For the purists out there, this entire topic might seem like a waste of time and that “Real DJs” mix using nothing more than their ears.  If this sounds like you please be sure to throw out every piece of technology you own and go back to sitting in the garden, waiting to catch that squirrel you will be having for dinner.


Better dead than in the red

April 16, 2011 Leave a comment

Playing on a Mix Train can be quite different from making your own mixes/mix tapes.  For one, you have the work of every other DJ in your hand as a Mix Train is only as good as its weakest slot.  There are also endless combinations of setups with some DJs recording digitally and while others stick with analogue.  Here are a few tips to help you ensure that your slot packs a punch without knocking the train off the rails.

  1. Ensure you are recording using WAV with a sample rate of 44,100 Hz
  2. If you are using vinyl – be sure it is in good condition. If you are using digital files use 320Kbps tracks from a source you trust. Downloading files from blogs/torrent sites etc. gives you no control over quality and low bitrate tracks are often re-encoded at a higher bit rate which has no positive effect on the quality of the tune and just increases the file size. If it doesn’t sound good – don’t use it.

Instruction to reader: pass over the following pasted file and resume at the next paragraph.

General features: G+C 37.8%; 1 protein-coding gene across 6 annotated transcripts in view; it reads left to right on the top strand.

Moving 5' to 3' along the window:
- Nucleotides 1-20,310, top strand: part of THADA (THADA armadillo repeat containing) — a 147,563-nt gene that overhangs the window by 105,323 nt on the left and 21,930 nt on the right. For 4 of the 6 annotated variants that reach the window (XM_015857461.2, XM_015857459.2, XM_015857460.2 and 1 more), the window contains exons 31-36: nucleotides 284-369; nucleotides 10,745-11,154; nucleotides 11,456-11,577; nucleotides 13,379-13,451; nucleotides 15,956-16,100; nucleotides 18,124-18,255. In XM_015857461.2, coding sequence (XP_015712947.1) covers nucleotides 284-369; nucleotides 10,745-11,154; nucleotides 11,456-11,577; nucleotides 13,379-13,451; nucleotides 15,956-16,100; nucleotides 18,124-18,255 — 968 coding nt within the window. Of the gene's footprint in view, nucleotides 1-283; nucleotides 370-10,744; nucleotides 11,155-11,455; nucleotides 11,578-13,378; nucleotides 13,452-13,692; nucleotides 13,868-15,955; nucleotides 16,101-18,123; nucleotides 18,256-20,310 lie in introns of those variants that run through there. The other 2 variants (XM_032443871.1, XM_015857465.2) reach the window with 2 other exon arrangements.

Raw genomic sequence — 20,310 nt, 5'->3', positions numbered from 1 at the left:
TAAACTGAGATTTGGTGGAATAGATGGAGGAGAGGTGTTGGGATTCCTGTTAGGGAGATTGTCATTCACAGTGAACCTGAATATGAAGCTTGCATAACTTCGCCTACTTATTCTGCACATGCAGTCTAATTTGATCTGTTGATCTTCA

3. Once you have listened to the mix train that you will be adding to, and have decided which tracks you are going to use, consider recording your slot separately and then mix the completed slot into the train afterwards. This will give you a good deal more control and reduce the margin for error. It will also enable to you tweak the gain/EQ your slot before you mix it into the train.
  4. Recording too quiet is better than recording too loud. Ideally we look to avoid mastering the final mix but in cases where we need to, it is much easier to increase quieter parts that eliminate distortion.
  5. Do not compress/normalize or otherwise master your slot or the train in order to fix issues with a slot. If the issues are minimal we will take care of it after the mix is completed. If the issues are more than just minimal – rerecord your slot or offer the slot up to someone else. Please don’t upload something that is below par.
  6. If in doubt – ask! We are all here to help and there are plenty of experts who can help you set up your recording environment as well as providing honest feedback on whether your mix should be rerecorded or not.
Categories: Education, help

How to lay down a Weapons Grade set EVERY TIME!

April 3, 2011 Leave a comment